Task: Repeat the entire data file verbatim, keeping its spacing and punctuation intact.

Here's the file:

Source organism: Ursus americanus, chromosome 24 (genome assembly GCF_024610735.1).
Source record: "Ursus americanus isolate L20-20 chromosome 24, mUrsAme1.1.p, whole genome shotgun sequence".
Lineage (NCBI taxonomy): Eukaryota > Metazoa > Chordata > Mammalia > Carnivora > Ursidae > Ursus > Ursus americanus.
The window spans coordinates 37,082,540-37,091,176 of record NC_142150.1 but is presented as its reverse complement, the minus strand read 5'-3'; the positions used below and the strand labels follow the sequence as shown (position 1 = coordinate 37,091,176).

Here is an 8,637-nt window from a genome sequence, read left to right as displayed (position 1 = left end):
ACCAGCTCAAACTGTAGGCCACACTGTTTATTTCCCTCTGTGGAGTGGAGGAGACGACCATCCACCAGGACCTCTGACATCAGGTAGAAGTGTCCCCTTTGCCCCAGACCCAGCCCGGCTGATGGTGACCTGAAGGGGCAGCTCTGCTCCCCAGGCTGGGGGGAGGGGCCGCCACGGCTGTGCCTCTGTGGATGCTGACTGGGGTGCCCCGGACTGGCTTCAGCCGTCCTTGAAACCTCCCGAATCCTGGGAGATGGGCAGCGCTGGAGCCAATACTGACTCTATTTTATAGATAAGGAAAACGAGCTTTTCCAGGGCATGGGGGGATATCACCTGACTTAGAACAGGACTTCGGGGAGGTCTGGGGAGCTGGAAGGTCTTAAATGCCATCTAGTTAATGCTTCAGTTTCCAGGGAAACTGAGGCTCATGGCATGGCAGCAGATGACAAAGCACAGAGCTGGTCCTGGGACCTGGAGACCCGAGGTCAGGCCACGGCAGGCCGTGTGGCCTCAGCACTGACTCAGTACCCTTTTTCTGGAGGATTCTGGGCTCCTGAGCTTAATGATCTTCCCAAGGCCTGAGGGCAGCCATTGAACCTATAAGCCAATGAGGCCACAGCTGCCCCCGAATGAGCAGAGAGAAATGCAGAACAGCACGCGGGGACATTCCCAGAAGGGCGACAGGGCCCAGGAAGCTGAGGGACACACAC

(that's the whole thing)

Source organism: Ursus americanus, chromosome 24 (genome assembly GCF_024610735.1).
Source record: "Ursus americanus isolate L20-20 chromosome 24, mUrsAme1.1.p, whole genome shotgun sequence".
Lineage (NCBI taxonomy): Eukaryota > Metazoa > Chordata > Mammalia > Carnivora > Ursidae > Ursus > Ursus americanus.
The window spans coordinates 37,082,540-37,091,176 of record NC_142150.1 but is presented as its reverse complement, the minus strand read 5'-3'; the positions used below and the strand labels follow the sequence as shown (position 1 = coordinate 37,091,176).

Here is an 8,637-nt window from a genome sequence, read left to right as displayed (position 1 = left end):
ACCAGCTCAAACTGTAGGCCACACTGTTTATTTCCCTCTGTGGAGTGGAGGAGACGACCATCCACCAGGACCTCTGACATCAGGTAGAAGTGTCCCCTTTGCCCCAGACCCAGCCCGGCTGATGGTGACCTGAAGGGGCAGCTCTGCTCCCCAGGCTGGGGGGAGGGGCCGCCACGGCTGTGCCTCTGTGGATGCTGACTGGGGTGCCCCGGACTGGCTTCAGCCGTCCTTGAAACCTCCCGAATCCTGGGAGATGGGCAGCGCTGGAGCCAATACTGACTCTATTTTATAGATAAGGAAAACGAGCTTTTCCAGGGCATGGGGGGATATCACCTGACTTAGAACAGGACTTCGGGGAGGTCTGGGGAGCTGGAAGGTCTTAAATGCCATCTAGTTAATGCTTCAGTTTCCAGGGAAACTGAGGCTCATGGCATGGCAGCAGATGACAAAGCACAGAGCTGGTCCTGGGACCTGGAGACCCGAGGTCAGGCCACGGCAGGCCGTGTGGCCTCAGCACTGACTCAGTACCCTTTTTCTGGAGGATTCTGGGCTCCTGAGCTTAATGATCTTCCCAAGGCCTGAGGGCAGCCATTGAACCTATAAGCCAATGAGGCCACAGCTGCCCCCGAATGAGCAGAGAGAAATGCAGAACAGCACGCGGGGACATTCCCAGAAGGGCGACAGGGCCCAGGAAGCTGAGGGACACACAC